One of the perks of working at Justia is that our office is just a few doors down from a Starbucks. Chances are on any given day you’ll find a steady stream of Justians popping over at some point to re-fuel on caffeine and load up on something to eat. Imagine how surprised a group of us were last week then to see that the coffee chain now posts the calorie content of their drinks and food – uh oh – we’d been busted! While I fretted over the 400+ calorie scones, Courtney and Ken noticed the high counts of some of their favorite drinks and all three of us wondered what was going on. Is Starbucks suddenly concerned about our health or, more likely, is there some new law we didn’t know about that now makes it mandatory to list this nutritional information.
Meet California Health and Safety Code Sec. 114094 – California’s new menu labeling law! Turns out this law has been on the books since 2008, but given that establishments covered under its provisions had until December 31, 2010 to make calorie counts and other nutritional information available to customers, none of us were aware of it.
Among other things:
- The law applies to restaurants with 20 outlets or more within California that sell substantially the same food items so you won’t see it in effect at the local farmer’s market, but you’ll definitely know how many calories are in a Big Mac.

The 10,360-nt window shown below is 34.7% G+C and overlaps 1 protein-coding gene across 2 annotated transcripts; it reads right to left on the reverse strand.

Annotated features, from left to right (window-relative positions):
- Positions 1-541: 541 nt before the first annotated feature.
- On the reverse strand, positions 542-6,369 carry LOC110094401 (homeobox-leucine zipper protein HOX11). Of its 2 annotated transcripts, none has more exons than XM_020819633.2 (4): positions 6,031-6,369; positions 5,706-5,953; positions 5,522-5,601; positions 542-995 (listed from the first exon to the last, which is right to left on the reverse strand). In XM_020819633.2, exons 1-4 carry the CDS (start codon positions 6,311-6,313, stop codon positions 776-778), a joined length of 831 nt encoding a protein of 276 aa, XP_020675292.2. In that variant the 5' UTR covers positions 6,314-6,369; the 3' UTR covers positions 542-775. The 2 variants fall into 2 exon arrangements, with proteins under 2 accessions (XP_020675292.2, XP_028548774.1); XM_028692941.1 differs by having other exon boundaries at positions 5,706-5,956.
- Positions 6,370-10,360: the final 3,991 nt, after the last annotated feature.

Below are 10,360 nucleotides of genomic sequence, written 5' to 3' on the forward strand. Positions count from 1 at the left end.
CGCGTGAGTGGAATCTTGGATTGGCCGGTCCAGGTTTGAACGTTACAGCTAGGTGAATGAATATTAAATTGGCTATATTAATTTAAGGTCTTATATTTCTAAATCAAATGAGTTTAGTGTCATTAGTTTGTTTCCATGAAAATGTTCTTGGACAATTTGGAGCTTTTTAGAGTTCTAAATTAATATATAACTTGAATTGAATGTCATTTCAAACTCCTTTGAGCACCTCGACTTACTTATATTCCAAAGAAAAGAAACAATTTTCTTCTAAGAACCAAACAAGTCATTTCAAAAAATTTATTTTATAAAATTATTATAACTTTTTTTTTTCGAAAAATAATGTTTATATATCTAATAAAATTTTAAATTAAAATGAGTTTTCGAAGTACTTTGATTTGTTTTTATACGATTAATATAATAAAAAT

- The law doesn’t apply to public or private schools or vending machines.
- The law doesn’t cover grocery stores or convenience stores.
In reading more about the new law, it appears that there will probably be lax enforcement of its provisions – which leads me to the even bigger surprise I discovered – federal regulations as part of the 2009 Healthcare Reform Law will supersede the California laws. The federal laws regarding menu labeling will go into effect in March and will cover more types of restaurants and additional items such as alcoholic beverages.
Sigh, bub-bye blueberry scones!
Additional Menu Labeling Law Resources
- Overview of California’s Menu Labeling Law
- Calorie counts appearing on fast-food menus in California Los Angeles Times
- How many calories in that burger? Now the whole country will know San Jose Mercury News
- Federal Trans Fat and Menu Labeling Legislation
- Nutrition Labeling of Standard Menu Items at Chain Restaurants
- P.L 111-148 Sec. 4205 – Nutrition Labeling of Standard Menu Items at Chain Restaurants